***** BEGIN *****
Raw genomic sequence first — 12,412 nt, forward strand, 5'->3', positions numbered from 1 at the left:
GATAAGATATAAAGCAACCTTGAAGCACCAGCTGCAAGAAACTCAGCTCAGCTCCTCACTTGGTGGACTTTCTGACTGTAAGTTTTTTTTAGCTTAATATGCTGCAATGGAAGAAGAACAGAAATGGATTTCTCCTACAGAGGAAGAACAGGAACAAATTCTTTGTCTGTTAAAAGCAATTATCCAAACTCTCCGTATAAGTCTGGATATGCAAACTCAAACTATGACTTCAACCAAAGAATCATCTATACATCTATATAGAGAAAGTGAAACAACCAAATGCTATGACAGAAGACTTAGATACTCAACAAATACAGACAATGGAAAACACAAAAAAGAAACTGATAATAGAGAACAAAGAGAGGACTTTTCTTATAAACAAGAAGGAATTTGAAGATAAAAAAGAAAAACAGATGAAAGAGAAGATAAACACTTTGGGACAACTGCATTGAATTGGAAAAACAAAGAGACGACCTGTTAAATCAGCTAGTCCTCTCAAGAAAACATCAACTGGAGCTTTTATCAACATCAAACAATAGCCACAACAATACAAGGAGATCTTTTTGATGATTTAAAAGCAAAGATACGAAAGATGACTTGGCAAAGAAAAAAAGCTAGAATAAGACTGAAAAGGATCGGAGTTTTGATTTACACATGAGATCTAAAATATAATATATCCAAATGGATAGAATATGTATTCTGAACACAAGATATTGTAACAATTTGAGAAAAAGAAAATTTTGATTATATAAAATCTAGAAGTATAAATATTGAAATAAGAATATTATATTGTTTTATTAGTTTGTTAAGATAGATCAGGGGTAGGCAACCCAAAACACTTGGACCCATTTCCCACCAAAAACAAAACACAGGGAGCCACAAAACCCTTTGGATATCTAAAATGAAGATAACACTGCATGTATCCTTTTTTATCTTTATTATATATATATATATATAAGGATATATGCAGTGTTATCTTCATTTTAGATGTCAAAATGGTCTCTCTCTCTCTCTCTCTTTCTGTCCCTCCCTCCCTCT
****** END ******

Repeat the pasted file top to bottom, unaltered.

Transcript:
Raw genomic sequence first — 12,412 nt, forward strand, 5'->3', positions numbered from 1 at the left:
GATAAGATATAAAGCAACCTTGAAGCACCAGCTGCAAGAAACTCAGCTCAGCTCCTCACTTGGTGGACTTTCTGACTGTAAGTTTTTTTTAGCTTAATATGCTGCAATGGAAGAAGAACAGAAATGGATTTCTCCTACAGAGGAAGAACAGGAACAAATTCTTTGTCTGTTAAAAGCAATTATCCAAACTCTCCGTATAAGTCTGGATATGCAAACTCAAACTATGACTTCAACCAAAGAATCATCTATACATCTATATAGAGAAAGTGAAACAACCAAATGCTATGACAGAAGACTTAGATACTCAACAAATACAGACAATGGAAAACACAAAAAAGAAACTGATAATAGAGAACAAAGAGAGGACTTTTCTTATAAACAAGAAGGAATTTGAAGATAAAAAAGAAAAACAGATGAAAGAGAAGATAAACACTTTGGGACAACTGCATTGAATTGGAAAAACAAAGAGACGACCTGTTAAATCAGCTAGTCCTCTCAAGAAAACATCAACTGGAGCTTTTATCAACATCAAACAATAGCCACAACAATACAAGGAGATCTTTTTGATGATTTAAAAGCAAAGATACGAAAGATGACTTGGCAAAGAAAAAAAGCTAGAATAAGACTGAAAAGGATCGGAGTTTTGATTTACACATGAGATCTAAAATATAATATATCCAAATGGATAGAATATGTATTCTGAACACAAGATATTGTAACAATTTGAGAAAAAGAAAATTTTGATTATATAAAATCTAGAAGTATAAATATTGAAATAAGAATATTATATTGTTTTATTAGTTTGTTAAGATAGATCAGGGGTAGGCAACCCAAAACACTTGGACCCATTTCCCACCAAAAACAAAACACAGGGAGCCACAAAACCCTTTGGATATCTAAAATGAAGATAACACTGCATGTATCCTTTTTTATCTTTATTATATATATATATATATAAGGATATATGCAGTGTTATCTTCATTTTAGATGTCAAAATGGTCTCTCTCTCTCTCTCTCTTTCTGTCCCTCCCTCCCTCT